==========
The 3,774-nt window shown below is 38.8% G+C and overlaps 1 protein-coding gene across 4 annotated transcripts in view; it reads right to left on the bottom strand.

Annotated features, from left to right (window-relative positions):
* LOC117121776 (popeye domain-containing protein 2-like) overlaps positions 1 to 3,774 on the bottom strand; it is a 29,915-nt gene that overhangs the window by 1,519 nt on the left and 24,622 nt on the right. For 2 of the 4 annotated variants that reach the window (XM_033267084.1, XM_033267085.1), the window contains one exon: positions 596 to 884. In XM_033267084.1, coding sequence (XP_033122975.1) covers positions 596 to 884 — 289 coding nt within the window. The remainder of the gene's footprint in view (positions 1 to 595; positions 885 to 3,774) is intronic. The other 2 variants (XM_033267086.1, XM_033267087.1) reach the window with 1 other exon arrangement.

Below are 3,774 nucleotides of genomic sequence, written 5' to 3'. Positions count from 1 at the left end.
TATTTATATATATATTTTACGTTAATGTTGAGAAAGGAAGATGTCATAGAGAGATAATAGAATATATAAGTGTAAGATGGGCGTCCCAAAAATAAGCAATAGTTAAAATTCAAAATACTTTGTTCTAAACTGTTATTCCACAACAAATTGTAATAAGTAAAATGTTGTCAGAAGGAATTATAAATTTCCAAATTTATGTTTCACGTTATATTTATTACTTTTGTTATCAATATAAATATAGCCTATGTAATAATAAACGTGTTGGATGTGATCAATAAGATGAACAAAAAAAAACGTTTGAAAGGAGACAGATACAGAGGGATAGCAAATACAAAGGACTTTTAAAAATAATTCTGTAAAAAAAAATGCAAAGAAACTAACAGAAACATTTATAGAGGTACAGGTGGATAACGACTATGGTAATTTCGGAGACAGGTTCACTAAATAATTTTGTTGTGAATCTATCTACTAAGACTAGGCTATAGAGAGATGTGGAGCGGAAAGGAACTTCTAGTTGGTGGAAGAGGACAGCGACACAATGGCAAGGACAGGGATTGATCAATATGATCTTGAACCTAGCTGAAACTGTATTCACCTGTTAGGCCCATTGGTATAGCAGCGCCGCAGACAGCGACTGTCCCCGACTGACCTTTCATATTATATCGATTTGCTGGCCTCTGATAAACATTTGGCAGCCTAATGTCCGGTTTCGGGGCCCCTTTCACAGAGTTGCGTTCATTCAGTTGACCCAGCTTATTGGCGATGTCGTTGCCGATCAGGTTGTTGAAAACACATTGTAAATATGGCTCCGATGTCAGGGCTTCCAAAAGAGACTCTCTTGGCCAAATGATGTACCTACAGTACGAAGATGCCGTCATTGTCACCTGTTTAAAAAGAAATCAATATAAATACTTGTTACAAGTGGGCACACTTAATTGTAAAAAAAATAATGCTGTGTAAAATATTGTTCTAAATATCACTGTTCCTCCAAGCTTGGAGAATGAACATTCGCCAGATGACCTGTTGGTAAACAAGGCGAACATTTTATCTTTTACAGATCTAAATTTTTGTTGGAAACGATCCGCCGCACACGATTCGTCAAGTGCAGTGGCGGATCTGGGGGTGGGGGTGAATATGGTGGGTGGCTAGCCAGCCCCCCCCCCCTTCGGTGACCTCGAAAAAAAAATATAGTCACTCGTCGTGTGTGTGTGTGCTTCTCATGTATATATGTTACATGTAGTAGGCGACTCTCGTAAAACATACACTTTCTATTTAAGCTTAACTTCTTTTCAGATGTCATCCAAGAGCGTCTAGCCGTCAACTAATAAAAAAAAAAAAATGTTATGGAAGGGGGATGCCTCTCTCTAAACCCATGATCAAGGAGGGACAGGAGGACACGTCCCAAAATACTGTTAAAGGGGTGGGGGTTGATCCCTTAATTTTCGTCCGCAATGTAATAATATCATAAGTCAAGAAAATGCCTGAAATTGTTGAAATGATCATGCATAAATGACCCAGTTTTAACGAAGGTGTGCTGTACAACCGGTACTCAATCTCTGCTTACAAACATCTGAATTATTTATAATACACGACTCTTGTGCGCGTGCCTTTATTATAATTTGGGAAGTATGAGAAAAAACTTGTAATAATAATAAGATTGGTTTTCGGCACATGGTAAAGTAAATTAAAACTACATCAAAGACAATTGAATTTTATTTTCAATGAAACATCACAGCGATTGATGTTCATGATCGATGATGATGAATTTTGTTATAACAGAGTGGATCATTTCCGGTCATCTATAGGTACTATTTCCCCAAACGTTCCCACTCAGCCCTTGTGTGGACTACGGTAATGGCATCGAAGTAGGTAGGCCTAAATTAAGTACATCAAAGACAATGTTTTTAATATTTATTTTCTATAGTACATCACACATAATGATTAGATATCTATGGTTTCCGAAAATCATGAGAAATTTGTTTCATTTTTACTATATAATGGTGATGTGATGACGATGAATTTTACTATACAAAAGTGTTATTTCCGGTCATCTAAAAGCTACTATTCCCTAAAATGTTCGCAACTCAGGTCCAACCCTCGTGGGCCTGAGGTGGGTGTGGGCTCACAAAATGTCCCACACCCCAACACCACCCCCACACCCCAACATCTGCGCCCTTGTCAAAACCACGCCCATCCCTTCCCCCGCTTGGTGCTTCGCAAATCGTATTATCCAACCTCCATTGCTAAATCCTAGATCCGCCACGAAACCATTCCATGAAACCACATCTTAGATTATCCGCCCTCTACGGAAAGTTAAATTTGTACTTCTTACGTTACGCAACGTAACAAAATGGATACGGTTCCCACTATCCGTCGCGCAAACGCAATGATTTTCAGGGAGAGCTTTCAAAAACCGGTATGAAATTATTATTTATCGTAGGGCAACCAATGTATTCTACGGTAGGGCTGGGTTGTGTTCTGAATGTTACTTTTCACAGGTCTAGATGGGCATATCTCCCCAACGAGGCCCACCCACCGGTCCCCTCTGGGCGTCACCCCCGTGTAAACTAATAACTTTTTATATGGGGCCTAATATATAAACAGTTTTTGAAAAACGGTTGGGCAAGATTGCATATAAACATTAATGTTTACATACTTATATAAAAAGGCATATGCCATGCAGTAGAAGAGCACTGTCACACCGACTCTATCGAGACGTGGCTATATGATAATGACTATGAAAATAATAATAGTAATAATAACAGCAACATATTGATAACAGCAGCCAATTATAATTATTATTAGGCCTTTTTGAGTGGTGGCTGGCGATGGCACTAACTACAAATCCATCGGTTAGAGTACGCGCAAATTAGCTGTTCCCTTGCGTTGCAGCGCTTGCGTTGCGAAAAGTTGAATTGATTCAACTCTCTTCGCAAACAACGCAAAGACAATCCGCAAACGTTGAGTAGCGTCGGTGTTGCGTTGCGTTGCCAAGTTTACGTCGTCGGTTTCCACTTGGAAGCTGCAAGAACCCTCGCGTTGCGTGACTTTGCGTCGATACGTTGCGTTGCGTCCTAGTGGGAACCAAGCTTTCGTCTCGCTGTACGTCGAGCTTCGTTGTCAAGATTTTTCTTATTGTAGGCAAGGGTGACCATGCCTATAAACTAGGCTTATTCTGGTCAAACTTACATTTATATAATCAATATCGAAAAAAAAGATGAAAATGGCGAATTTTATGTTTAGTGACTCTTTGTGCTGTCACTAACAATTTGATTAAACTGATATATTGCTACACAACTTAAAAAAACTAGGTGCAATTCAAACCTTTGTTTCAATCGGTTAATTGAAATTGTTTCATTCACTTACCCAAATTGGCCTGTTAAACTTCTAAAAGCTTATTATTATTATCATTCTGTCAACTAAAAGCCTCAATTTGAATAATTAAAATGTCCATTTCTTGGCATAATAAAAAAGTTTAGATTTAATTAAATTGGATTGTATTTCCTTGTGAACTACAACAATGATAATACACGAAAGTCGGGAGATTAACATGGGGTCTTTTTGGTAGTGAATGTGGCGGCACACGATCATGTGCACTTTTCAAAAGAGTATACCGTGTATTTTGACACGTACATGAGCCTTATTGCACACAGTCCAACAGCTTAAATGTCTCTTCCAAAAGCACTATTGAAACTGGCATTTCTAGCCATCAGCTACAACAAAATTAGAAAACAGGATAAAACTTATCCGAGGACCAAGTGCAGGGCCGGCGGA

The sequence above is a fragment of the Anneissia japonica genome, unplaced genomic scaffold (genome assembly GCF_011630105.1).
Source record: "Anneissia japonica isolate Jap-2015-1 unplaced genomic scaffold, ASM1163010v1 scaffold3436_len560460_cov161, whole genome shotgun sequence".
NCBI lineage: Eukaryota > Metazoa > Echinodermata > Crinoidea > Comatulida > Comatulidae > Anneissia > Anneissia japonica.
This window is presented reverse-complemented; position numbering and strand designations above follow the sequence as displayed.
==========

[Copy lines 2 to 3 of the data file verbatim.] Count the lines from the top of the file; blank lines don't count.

Annotated features, from left to right (window-relative positions):
* LOC117121776 (popeye domain-containing protein 2-like) overlaps positions 1 to 3,774 on the bottom strand; it is a 29,915-nt gene that overhangs the window by 1,519 nt on the left and 24,622 nt on the right. For 2 of the 4 annotated variants that reach the window (XM_033267084.1, XM_033267085.1), the window contains one exon: positions 596 to 884. In XM_033267084.1, coding sequence (XP_033122975.1) covers positions 596 to 884 — 289 coding nt within the window. The remainder of the gene's footprint in view (positions 1 to 595; positions 885 to 3,774) is intronic. The other 2 variants (XM_033267086.1, XM_033267087.1) reach the window with 1 other exon arrangement.